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Last night, I had a dream about high school. No big deal. Who doesn't dream about school from time to time? It's pretty common.

Sometimes, in my dreams, I've forgotten to graduate and have to go back. Occasionally, I have to sit an exam for a class I never attended. Once in awhile I'm in a school play, and can't remember my lines.

Pretty basic stuff, really.

School dreams are usually about stress. They suck, but I expect you're used to them.

The dream I had last night was not a school dream in the traditional sense. It was a dream about something that actually happened, something I hadn't thought about in years. A nightmare, really.

It was a dream about being Heathered.

That's how I like to describe what happened to me during my last year of high school. "I was Heathered," I say, laughing. I've never found a better way to explain the systematic destruction of my reputation and social life engineered by a small pack of girls who, once upon a time, I considered my closest friends.
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We were an unusual group, I suppose. Smart, certainly. Or devoted to seeming so. We were girls who did our homework. Or rather, they were girls who did their homework. I never did my homework. If an assignment wasn't going to be graded, I just didn't see the point. My clique was full of brown-nosers, so I think this reflected badly on me right from the start, though we all got good grades.

In retrospect, I see how important our image was. We were so modern. So multicultural! So perfectly 1990s. Charoula was the prettiest (and the whitest -- not a coincidence, in my opinion). Sonia was the sweetest. Devyani was the richest (with mixed-race parents, like mine, but  hers were famous and had much more panache). Lucy was the artsy-est. (I heard she ultimately became some sort of art therapist. When you get to the end of the story, I invite you judge whether or not this is ironic.) 

I don't know what I was. Mixed race, I suppose, which was important in Canada at that particular moment. My mother is South Asian, hailing from Goa, India. My father is white. I filled a niche. The first time Lucy visited my home she commented, with some disappointment, on how "normal and Canadian" it was. She expected more "Indian stuff." I felt, at that moment, a slight shame. Though the decor certainly wasn't up to me, I had the sense that I was failing somehow. Failing to be "ethnic enough" and to fill the role they'd picked me for.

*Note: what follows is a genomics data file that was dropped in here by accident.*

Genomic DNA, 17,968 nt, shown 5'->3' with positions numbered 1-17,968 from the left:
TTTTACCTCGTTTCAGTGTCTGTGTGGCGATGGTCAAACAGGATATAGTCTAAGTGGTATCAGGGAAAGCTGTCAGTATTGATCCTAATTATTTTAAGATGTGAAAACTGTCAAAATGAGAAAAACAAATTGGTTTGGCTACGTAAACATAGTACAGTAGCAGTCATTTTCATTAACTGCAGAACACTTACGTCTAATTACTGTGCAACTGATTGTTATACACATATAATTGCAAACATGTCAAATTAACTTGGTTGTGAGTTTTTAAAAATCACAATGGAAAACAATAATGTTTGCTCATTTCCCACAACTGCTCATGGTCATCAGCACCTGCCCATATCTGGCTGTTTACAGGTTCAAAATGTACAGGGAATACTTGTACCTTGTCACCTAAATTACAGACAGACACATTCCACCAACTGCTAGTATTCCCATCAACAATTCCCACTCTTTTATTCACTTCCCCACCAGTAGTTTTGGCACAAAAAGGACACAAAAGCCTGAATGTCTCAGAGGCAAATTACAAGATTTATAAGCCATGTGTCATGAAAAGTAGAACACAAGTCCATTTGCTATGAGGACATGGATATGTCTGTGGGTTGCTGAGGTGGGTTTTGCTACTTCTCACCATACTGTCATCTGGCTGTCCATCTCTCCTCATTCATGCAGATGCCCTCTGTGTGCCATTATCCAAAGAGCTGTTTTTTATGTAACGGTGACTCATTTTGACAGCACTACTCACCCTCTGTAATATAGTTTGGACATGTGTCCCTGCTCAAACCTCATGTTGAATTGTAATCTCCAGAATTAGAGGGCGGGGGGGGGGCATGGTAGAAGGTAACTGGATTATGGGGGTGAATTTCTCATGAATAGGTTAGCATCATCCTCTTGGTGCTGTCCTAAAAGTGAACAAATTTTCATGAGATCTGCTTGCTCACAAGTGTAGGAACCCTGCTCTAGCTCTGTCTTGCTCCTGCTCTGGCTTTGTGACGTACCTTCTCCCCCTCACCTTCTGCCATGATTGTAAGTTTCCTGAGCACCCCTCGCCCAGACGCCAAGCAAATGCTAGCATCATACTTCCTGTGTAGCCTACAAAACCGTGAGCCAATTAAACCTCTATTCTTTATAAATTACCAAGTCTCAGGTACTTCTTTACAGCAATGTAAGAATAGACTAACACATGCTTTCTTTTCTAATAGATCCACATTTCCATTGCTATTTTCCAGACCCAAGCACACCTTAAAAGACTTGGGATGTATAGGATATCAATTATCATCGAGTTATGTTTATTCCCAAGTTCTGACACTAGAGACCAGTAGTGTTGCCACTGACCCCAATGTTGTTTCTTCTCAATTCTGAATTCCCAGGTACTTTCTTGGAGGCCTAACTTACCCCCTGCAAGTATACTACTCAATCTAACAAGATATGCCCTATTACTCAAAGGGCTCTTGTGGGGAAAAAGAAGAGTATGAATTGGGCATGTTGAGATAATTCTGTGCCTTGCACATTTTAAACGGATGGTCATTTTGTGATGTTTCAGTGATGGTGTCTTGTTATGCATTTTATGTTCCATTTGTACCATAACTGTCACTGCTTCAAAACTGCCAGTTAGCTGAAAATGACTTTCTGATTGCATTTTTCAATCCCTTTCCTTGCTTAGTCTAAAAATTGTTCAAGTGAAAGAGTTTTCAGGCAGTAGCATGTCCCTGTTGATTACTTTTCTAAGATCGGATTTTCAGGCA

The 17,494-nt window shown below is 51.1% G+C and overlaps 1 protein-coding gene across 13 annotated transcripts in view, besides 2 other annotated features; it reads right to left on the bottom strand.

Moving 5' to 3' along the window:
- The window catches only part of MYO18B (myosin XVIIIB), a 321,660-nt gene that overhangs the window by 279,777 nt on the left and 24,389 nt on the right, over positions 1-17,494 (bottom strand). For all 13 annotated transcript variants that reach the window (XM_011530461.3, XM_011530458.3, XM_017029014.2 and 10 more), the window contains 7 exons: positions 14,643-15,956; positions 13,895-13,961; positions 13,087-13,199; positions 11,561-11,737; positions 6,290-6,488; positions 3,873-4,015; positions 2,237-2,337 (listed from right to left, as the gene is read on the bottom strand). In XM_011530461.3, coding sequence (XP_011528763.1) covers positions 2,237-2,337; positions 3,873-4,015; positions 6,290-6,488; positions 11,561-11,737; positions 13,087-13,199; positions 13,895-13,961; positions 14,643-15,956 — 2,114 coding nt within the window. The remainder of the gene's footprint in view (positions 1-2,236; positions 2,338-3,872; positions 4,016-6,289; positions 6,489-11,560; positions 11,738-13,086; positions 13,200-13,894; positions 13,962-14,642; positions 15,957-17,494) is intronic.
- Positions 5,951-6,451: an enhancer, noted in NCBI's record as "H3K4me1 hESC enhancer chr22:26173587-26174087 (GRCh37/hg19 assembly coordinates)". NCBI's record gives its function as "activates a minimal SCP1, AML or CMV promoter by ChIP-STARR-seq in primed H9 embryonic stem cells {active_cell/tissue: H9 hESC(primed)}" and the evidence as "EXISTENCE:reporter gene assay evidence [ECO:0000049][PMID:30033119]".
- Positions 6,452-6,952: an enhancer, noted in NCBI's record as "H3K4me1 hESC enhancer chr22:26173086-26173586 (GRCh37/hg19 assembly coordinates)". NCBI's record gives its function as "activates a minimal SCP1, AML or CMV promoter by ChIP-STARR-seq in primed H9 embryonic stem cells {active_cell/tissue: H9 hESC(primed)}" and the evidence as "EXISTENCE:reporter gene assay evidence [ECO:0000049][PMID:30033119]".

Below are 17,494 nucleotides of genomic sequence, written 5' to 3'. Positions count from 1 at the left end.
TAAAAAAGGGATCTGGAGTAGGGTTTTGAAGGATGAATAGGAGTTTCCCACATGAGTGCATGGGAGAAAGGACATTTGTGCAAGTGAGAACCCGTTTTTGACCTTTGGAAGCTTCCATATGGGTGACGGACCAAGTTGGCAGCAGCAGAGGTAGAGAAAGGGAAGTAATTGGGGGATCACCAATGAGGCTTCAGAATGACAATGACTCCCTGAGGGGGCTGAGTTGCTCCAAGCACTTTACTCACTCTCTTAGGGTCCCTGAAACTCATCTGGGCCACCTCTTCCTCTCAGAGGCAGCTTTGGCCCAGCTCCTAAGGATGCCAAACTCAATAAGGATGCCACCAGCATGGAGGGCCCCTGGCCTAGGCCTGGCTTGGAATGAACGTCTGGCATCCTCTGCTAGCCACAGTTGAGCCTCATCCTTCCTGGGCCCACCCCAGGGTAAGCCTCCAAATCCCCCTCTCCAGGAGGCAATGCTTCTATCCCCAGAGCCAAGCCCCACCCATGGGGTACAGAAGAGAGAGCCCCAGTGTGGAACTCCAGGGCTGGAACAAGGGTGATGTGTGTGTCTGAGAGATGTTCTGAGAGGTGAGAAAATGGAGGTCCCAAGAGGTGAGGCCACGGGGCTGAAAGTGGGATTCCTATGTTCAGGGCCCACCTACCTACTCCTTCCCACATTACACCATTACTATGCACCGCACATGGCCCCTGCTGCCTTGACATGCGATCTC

None of that matters, really. What matters is that I made two fundamental mistakes between 1996 and 1997. I got myself a boyfriend and, like an idiot, I fell in love. 

Matt was older, already in university. And though he was friends with my friends, and for a time, we all hung out as a group, he wasn't around in the day to day. And slowly but surely, the day to day changed.
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L to R: Matt, me, Sonia, Lucy, Charoula, Devyani and a perfectly nice person named Kenny
I don't know who said what. I don't know who started what rumour or how they spread. On the surface, at least, nothing was especially wrong. My friends were still my friends, though they stopped calling me, and I found myself left out of plans and conversations more often than not. When I mentioned it (which I did, being unaware of subtlety and unable to read between the lines) the girls said straight out, that they felt we were "drifting apart." That I "didn't understand" them anymore. That we had "different values."

They were 17 and 18 and had, as people say, never been kissed. The dearth of romance in their lives was a regular topic of conversation. By contrast, I was 16 and in love with someone I thought I might actually marry. Ultimately, I think that's what this was about. "We just don't have much in common anymore," said Sonia, during one memorable lunch hour. It stung at the time, but I suppose she was right.

And then it got worse.

I became a "slut." There were whispers. A fringe-friend in a different grade said she'd heard something about me "hopping from guy to guy." It made no sense. I was in love! I was more than a year into my monogamous relationship! I've considered it, and I still don't really understand what happened, or why. I only know that it did.

I was a slut. I was branded.

Once, walking down the crowded hallway, someone actually coughed the word at me.

"Cough-Slut-Cough!"

And there was a burst of laughter.
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Other things happened as well. The girls -- my friends -- gathered to telephone my boyfriend. (The Internet had yet to boom.) They each took a turn on the line. Why were they calling? They just wanted to warn him, they said, about me. Hadn't he heard what I was up to? Hadn't he heard who I REALLY was? They didn't want to cause any trouble, of course. But they cared about him, they said. They were calling for his own good.

I was sitting next to him on the sofa when this happened. He covered the mouth piece.

"It's your friends," he said. "You better pick up the extension."

I did. And we spent the next 15 minutes listening to my friends trash talk me.